Is it possible?

If Prof Noakes is correct and the human race needs to change from eating grains and cereals to eating meat and fish, then we face a great dilemma which has nothing to do with nutrition, and everything to do with other factors such as production capacity, global warming and the population explosion. Let’s say the 2011 census finds that South Africa has a population of 50 million people and 50% of these people are adults and every adult needs to eat at least 100 g of meat or fish a day. This would translate into a total requirement of 2 500 metric tons of these protein foods per day and 912 500 metric tons per annum.

According to a SA Agricultural Baseline report, published by the Bureau for Food and Agricultural Policy in 2009,  South Africa produced 859 000 tons of beef and veal, 164 000 tons of mutton and lamb, 208 000 tons of pork and 1 421 000 tons of chicken in 2007-2008, thus a total of 2 652 000 metric tons of ‘meat’ per annum, not all of which was consumed locally, but also exported to other countries. No figures for fish production are available (BFAP, 2009). It would, therefore, appear that at this moment, we are still able to provide 100g of animal protein per day to 50% of our population.

However, according to the FAOSTAT Database for Food Balance Sheets (FAO, 2011), food supply data as cited above, is based on live animal weight (i.e. including skin, bone, and intestines plus content). In general, a carcass weighs 45% less after slaughtering and additional losses occur when the carcass is cut up (3-5% due to trimming, 15% from bone) and during cooking (34-45%). Provided no wastage occurs, then only about 1/3 of the original weight of a meat carcass as cited in supply data is consumed. It is, therefore, probable that our production of animal protein may no longer meet present day demand.

Because carbohydrates remain the most efficient source of readily available energy, we would not only have a protein shortage if we had to remove all grains and cereals from the South African diet, but also face a serious dietary energy crisis as we would need to make up the kJ-deficit from sources like fruit, vegetables and animal foods. This would thus increase the demand for protein foods even further, which would rapidly outstrip supply.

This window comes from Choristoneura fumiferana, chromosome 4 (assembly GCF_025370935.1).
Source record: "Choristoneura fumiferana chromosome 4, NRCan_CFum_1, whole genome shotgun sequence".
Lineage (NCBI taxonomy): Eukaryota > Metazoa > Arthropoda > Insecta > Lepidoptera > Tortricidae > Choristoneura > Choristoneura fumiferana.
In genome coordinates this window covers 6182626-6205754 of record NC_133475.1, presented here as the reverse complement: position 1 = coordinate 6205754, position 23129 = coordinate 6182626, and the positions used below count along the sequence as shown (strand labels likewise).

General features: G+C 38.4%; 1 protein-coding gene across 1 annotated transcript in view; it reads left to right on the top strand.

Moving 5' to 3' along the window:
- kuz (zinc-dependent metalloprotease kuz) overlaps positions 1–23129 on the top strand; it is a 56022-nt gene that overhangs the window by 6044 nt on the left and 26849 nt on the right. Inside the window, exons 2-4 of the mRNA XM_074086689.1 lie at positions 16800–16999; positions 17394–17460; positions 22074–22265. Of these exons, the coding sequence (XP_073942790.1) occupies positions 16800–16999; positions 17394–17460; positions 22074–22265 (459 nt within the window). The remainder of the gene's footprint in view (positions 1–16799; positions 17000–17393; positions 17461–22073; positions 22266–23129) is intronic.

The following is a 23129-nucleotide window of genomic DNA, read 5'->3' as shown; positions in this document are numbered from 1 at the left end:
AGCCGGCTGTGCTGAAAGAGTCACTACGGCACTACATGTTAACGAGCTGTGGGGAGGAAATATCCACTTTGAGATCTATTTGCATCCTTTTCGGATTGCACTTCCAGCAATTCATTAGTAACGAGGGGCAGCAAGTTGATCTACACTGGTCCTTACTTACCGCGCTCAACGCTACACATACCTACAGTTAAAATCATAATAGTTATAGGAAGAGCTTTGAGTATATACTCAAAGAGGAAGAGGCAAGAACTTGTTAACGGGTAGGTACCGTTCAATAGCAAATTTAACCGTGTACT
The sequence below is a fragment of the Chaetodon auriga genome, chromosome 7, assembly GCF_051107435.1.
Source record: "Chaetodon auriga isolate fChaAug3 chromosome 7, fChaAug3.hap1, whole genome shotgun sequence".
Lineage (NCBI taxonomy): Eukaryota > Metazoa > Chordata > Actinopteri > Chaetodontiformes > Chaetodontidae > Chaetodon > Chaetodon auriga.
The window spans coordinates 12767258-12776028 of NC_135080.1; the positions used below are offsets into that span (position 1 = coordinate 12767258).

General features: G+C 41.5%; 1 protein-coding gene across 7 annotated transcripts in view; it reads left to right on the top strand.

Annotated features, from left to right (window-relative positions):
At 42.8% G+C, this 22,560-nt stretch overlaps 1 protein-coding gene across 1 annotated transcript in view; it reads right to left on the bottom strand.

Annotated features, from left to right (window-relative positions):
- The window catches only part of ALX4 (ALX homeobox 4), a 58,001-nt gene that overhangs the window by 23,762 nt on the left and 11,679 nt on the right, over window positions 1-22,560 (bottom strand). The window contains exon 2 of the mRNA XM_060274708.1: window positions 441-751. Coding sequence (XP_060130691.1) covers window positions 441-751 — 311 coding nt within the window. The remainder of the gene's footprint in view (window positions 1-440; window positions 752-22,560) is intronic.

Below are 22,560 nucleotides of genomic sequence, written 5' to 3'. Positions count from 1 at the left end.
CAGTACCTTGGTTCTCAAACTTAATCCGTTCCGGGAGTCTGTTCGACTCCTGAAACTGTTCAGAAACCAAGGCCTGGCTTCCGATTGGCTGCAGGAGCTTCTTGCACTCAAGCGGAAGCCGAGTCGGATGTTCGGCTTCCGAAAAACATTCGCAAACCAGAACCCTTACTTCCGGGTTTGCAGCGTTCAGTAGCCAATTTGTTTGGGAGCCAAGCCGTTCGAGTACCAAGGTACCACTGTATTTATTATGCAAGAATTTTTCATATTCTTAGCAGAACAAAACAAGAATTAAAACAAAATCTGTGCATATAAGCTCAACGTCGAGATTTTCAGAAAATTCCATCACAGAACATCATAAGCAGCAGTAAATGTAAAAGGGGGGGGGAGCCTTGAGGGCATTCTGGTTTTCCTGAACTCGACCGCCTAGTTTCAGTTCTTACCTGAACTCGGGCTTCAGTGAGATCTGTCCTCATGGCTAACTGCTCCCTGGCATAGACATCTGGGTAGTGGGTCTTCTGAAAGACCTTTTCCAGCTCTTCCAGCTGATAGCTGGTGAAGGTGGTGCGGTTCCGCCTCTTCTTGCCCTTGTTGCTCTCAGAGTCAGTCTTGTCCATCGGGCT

If we look at these figures, and consider the crisis our meat producers find themselves in having suffered a loss of R4 billion (Gosling, 2011), the empty over-fished oceans and climate change that is transforming once verdant pastures into barren deserts, then I wonder where the additional animal protein is supposed to come from?

So even if international nutrition bodies such as the World Health Organisation take heed of Prof Noakes’ call for us to switch to an animal protein-based diet, there is no way that any, but an elite few, will be able to put this recommendation into practice. The way things are going, we humans will anyway soon all be reliant on microorganisms to produce our food supplies à la Soylent Green!

The balanced approach

In view of the impossibility of changing our present day diets to a high animal protein intake, perhaps the approach of the nutrition and dietetic fraternity is not so stupid after all. The basis of our approach is to encourage the populations of the world to eat a varied diet that includes all the food groups (proteins, carbohydrates and fats) within the constraints of their budgets and local availability, and not to overdo any one type of food, to do regular exercise and above all to strive for moderation.

Could this be a case of “Let them eat meat!” instead of “Let them eat cake!”? And we all know what happened to Queen Marie Antoinette after making the latter pronouncement!

  - (Dr IV van Heerden, DietDoc, first published in September 2011)


(BFAP 2009. The SA Agricultural Baseline 2009. Bureau for Food & Agricultural Policy. ; FAO 2011. FAOSTAT database for food balance sheets.; Gosling M, 2011.R4bn loss.; Kotze K, 2011. Everything we have been taught about nutrition is wrong, says professor. Southern Suburbs Tatler, August 18 2011, p. 23; Starke A N, 2011. Letter to the Editor of the  Southern Suburbs Tatler, 19 August 2011; Wiki-Answers, 2011.

Read more:

Tim Noakes on carbohydrates
Protein: enough is good but is more better?
Carbs and weight loss
Tim Noakes: refined carbs may be toxic
Carbo facts for sport fanatics
How Tim Noakes wants you to train

Dr Ingrid van Heerden is a registered dietician and holds a doctoral degree in Nutrition and Biochemistry. She believes that "we are what we eat" and offers free nutrition and weight loss advice via her DietDoc service on Read more of her articles.